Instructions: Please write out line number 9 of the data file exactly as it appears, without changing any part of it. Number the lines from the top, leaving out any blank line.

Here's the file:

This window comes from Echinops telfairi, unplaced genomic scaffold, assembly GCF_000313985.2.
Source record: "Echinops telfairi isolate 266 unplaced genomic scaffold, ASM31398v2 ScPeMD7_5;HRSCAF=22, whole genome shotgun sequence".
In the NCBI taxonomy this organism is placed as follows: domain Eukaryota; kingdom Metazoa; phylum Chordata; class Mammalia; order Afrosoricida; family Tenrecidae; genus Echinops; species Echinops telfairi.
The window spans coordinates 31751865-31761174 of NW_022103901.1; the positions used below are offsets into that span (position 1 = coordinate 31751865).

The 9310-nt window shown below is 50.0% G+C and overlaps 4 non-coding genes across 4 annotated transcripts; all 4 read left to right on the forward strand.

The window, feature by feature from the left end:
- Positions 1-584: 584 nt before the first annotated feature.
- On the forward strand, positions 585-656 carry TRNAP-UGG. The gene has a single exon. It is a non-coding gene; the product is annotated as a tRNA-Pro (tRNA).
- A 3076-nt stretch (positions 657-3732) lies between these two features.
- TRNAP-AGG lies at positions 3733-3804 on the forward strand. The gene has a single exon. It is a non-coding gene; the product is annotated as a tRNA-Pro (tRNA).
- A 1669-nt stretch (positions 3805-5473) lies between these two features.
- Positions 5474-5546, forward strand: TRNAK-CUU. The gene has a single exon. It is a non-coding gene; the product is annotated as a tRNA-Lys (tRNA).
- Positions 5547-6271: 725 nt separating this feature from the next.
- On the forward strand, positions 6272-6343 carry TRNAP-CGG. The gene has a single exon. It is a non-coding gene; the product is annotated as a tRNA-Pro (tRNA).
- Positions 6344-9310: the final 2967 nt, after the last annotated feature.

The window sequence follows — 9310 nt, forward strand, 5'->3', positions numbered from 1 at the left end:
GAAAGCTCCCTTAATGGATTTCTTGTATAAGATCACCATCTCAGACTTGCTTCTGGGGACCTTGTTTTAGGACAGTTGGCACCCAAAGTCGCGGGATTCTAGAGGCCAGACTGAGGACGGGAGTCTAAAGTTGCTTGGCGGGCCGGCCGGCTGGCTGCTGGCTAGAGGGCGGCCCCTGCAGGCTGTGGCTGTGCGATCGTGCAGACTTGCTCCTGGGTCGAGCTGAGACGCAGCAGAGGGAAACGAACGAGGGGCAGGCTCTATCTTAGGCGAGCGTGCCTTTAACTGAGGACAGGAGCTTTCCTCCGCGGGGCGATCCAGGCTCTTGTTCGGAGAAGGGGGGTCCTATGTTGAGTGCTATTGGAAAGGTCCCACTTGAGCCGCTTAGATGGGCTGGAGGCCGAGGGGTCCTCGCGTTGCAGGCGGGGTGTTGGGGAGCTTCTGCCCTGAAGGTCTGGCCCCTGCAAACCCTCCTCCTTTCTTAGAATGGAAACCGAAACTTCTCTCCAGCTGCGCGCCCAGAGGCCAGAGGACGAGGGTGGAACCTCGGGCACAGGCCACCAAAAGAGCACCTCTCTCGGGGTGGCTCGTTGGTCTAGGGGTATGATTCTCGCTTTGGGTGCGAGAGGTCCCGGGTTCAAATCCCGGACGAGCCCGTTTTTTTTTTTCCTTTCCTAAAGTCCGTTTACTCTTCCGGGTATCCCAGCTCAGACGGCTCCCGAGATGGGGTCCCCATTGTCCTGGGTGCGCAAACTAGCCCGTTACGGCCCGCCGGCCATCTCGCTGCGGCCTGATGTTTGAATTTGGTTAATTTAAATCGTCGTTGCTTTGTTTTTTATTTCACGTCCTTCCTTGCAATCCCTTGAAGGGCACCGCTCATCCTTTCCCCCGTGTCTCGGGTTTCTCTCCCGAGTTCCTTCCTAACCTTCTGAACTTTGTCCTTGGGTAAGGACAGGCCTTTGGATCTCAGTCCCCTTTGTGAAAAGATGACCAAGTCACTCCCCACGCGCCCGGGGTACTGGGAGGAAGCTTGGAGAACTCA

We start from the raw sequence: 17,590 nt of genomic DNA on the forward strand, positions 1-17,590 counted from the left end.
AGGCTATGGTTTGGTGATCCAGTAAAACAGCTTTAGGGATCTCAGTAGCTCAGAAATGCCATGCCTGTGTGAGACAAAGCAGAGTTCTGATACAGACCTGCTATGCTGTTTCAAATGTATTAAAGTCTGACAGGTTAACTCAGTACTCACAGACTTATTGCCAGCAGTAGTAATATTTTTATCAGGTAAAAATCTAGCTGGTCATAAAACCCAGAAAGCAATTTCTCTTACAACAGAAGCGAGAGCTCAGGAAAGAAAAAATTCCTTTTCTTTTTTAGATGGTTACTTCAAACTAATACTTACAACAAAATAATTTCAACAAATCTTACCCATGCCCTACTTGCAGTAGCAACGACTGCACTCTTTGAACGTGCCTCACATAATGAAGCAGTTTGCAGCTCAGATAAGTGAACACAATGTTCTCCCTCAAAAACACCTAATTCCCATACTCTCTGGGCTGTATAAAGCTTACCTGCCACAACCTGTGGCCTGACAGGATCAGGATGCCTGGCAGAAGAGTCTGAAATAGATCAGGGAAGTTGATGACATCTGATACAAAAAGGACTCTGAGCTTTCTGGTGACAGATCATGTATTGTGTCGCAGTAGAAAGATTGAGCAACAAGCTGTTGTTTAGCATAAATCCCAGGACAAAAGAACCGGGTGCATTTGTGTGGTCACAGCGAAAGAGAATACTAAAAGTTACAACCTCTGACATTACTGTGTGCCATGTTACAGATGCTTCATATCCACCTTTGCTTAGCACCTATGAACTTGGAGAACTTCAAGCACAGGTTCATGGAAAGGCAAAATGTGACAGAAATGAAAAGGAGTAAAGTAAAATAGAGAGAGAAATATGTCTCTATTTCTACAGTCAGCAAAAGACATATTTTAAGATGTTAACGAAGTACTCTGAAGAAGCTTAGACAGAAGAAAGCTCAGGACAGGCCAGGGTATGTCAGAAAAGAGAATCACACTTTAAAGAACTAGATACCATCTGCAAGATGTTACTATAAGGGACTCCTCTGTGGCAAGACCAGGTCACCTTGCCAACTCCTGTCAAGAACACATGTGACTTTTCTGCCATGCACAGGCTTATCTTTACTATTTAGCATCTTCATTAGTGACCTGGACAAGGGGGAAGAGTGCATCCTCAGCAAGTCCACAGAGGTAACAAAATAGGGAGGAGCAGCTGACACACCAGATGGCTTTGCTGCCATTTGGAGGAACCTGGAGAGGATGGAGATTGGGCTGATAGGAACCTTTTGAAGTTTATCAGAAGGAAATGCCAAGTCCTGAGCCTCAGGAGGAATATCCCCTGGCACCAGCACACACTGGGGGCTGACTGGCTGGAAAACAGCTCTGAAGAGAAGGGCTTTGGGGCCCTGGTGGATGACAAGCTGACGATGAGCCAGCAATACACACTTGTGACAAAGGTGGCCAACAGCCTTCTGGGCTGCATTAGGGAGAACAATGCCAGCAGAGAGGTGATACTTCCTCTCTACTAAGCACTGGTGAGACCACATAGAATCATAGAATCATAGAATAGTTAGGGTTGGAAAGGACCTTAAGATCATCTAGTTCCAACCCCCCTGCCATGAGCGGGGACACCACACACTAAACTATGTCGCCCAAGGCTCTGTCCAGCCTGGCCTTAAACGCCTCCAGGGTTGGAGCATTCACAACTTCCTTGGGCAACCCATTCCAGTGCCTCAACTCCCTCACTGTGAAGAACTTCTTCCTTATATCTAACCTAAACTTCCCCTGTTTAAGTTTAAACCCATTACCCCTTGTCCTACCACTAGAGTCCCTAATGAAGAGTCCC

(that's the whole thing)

- A 3076-nt stretch (positions 657-3732) lies between these two features.